NEW YORK: Using mobile as a market research tool promises to add a unique level of "richness" to how brands understand consumers, according to a leading executive from Johnson & Johnson.
Meghan Ludvigsen, manager/global strategic insights for Clean & Clear – Johnson & Johnson's teen-focused skincare range – discussed this topic at the Market Research in the Mobile World (MRMW) conference.
And she reported that researchers could gain significant benefits from asking consumers to utilise their phones both to fill in surveys and conduct a far wider slate of activities.
"It is a GPS locator, it is a selfie taker, it is a barcode scanner, it is a video recorder," she said. (For more, including advice on securing support from the C-suite, reach Warc's exclusive report: Making the case for mobile research: tips from Johnson & Johnson.)
"Your consumer's phone can add so much richness to your research that there's no reason, if you want to make yourself a better researcher, you shouldn't be wanting to do mobile as well."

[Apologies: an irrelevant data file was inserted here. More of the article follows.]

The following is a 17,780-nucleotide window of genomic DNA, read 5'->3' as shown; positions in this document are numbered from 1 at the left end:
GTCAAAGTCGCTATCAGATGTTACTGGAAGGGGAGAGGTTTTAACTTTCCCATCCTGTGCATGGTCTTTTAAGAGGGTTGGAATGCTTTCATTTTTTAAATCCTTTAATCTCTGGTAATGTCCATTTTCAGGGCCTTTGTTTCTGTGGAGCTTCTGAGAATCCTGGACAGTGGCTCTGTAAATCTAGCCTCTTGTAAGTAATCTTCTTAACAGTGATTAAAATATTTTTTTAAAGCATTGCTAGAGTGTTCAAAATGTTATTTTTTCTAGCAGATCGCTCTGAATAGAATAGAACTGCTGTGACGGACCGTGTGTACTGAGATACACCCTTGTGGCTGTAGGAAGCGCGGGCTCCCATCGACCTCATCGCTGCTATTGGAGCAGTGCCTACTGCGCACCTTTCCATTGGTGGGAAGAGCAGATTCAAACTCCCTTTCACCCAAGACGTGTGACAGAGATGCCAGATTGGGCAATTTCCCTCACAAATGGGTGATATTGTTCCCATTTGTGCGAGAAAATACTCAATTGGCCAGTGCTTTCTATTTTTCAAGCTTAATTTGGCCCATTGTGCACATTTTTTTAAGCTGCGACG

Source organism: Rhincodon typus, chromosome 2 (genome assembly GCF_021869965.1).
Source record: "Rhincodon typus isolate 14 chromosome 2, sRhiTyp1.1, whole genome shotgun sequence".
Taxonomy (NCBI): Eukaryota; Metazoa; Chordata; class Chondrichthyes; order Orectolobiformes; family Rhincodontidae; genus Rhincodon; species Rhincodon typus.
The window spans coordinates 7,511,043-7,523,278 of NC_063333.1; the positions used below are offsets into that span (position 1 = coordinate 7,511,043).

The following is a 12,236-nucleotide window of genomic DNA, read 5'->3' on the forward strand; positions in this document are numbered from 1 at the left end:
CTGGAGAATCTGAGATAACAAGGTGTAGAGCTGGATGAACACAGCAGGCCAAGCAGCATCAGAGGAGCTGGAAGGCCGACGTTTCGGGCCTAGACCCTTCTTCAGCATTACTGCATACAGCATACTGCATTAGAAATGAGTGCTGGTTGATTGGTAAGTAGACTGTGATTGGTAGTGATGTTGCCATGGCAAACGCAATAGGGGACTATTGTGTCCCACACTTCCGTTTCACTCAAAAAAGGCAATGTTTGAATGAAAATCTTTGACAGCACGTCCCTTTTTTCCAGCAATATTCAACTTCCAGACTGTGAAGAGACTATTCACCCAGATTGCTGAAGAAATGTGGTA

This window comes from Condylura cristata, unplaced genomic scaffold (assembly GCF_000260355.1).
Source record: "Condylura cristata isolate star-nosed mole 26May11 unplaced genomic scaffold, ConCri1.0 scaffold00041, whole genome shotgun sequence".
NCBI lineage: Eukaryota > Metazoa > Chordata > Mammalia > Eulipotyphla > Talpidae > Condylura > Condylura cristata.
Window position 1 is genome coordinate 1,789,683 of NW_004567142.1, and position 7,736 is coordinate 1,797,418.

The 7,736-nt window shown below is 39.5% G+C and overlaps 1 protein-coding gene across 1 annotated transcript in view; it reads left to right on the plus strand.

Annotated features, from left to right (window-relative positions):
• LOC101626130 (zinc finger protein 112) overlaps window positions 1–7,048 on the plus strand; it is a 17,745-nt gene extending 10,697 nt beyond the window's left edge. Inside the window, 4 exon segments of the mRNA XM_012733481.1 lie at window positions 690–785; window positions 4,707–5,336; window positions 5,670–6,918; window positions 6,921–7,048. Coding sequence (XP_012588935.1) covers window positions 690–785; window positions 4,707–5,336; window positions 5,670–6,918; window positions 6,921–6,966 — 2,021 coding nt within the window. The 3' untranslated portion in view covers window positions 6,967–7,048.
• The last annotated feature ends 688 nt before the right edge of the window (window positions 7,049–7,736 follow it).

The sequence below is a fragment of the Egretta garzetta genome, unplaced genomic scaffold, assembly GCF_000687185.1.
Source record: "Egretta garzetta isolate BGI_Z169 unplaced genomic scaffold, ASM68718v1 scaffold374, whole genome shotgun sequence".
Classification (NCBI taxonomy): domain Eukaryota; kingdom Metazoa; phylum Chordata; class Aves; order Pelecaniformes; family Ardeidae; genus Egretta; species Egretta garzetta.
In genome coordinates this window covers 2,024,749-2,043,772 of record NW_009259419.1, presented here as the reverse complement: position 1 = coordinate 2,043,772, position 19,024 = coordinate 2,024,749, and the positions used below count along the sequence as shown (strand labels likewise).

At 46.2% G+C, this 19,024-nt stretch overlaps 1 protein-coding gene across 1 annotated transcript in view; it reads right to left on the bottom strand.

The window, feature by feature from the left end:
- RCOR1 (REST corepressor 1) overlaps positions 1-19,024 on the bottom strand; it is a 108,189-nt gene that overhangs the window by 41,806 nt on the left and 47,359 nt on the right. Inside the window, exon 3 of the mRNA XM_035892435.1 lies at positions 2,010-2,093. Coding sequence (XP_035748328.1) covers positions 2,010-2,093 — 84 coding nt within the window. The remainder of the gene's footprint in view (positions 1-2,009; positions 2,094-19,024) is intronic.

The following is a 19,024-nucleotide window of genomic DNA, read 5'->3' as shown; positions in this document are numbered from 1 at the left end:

While there is still some hesitancy among many researchers and brand custodians about leveraging wireless devices in this way, Ludvigsen outlined several tips which can help overcome such worries.
One "super-helpful" tactic, she suggested, involves attaching mobile as an "extra" to a more traditional research initiative that is already scheduled.
"Take a project that was going to be done anyway, and then add an extra that's going to add value and that showcases the power of mobile," Ludvigsen recommended.
For a skincare line like Clean & Clear, for instance, it may be useful to ask respondents to take a photo of the inside of their bathroom cabinet rather than simply list what products in contains.
Alongside being simpler and potentially more reliable, this approach can yield unexpected insights. And such discoveries help reinforce why mobile is so important.
"Just show the team the richness of the data that you're able to get from that mobile 'extra' ... When you do that, you'll find that you see quite a few believers coming along with you," said Ludvigsen.
Data sourced from Warc